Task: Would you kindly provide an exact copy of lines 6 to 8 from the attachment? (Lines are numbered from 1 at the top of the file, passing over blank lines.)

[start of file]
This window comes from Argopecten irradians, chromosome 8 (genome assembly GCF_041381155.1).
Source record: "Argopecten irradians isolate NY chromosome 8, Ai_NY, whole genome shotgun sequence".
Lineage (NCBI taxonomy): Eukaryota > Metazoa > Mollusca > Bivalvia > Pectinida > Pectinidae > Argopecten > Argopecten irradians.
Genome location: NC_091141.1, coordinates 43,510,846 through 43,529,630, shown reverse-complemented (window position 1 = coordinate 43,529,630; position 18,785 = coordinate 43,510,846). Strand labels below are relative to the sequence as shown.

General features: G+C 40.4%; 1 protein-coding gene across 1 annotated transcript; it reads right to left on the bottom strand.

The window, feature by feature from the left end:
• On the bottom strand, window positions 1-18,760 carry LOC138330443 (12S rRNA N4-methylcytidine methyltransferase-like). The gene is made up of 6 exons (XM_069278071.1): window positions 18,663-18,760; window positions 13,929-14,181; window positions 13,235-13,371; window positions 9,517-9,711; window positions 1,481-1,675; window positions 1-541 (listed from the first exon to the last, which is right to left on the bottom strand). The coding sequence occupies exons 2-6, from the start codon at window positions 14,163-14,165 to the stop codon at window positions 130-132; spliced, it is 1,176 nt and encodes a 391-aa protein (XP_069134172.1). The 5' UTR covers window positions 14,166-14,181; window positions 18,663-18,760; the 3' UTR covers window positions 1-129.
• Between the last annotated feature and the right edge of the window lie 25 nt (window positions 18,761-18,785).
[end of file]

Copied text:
The window, feature by feature from the left end:
• On the bottom strand, window positions 1-18,760 carry LOC138330443 (12S rRNA N4-methylcytidine methyltransferase-like). The gene is made up of 6 exons (XM_069278071.1): window positions 18,663-18,760; window positions 13,929-14,181; window positions 13,235-13,371; window positions 9,517-9,711; window positions 1,481-1,675; window positions 1-541 (listed from the first exon to the last, which is right to left on the bottom strand). The coding sequence occupies exons 2-6, from the start codon at window positions 14,163-14,165 to the stop codon at window positions 130-132; spliced, it is 1,176 nt and encodes a 391-aa protein (XP_069134172.1). The 5' UTR covers window positions 14,166-14,181; window positions 18,663-18,760; the 3' UTR covers window positions 1-129.
• Between the last annotated feature and the right edge of the window lie 25 nt (window positions 18,761-18,785).